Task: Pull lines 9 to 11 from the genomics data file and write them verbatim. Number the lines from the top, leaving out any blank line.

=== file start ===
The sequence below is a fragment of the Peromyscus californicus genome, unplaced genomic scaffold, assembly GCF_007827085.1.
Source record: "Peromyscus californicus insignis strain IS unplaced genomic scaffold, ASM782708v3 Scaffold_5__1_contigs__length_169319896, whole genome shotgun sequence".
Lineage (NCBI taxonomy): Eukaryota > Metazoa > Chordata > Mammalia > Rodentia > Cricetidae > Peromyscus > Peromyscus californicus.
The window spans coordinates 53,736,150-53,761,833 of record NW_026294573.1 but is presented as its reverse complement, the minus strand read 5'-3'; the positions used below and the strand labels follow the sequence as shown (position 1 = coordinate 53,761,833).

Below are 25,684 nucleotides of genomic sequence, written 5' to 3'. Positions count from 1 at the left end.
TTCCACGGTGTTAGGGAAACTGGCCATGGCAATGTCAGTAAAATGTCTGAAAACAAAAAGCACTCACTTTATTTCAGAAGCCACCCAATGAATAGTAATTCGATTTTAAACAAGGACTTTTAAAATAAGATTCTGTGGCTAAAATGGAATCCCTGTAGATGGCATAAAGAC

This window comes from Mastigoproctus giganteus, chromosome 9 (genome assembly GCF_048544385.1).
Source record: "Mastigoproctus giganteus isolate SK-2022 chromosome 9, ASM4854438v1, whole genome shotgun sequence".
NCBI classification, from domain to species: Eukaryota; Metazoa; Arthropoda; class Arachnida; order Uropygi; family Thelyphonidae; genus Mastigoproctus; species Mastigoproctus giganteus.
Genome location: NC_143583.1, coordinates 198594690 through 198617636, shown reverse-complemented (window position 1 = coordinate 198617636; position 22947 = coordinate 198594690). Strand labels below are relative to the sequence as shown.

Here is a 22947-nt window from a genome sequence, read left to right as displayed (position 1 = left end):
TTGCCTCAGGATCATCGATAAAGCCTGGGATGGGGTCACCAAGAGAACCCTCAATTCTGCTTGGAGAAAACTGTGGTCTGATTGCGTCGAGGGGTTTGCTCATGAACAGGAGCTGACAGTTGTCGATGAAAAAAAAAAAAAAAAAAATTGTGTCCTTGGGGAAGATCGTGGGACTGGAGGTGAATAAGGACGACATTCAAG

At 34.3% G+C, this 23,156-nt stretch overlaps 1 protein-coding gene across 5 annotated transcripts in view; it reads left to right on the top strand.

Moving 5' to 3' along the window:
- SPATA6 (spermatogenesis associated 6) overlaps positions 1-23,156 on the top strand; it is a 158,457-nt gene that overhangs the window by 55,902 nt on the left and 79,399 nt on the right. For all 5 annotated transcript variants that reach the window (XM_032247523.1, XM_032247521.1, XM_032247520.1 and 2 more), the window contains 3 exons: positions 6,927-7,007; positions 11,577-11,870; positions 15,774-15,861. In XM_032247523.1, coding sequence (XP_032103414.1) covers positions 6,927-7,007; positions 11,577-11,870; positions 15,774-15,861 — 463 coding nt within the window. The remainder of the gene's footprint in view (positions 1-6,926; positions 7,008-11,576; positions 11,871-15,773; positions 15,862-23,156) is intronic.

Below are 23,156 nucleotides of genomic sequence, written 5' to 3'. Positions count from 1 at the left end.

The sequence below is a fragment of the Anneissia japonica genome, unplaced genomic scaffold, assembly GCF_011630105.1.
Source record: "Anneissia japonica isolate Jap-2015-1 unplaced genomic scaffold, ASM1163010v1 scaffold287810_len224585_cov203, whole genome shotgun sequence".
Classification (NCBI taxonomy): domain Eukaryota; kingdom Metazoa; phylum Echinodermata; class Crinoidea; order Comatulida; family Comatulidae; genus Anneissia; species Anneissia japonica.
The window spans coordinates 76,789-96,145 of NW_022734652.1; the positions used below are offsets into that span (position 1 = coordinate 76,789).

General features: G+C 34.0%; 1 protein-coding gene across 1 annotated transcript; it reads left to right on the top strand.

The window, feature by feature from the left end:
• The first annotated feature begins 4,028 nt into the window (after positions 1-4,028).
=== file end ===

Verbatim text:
NCBI classification, from domain to species: Eukaryota; Metazoa; Arthropoda; class Arachnida; order Uropygi; family Thelyphonidae; genus Mastigoproctus; species Mastigoproctus giganteus.
Genome location: NC_143583.1, coordinates 198594690 through 198617636, shown reverse-complemented (window position 1 = coordinate 198617636; position 22947 = coordinate 198594690). Strand labels below are relative to the sequence as shown.

Here is a 22947-nt window from a genome sequence, read left to right as displayed (position 1 = left end):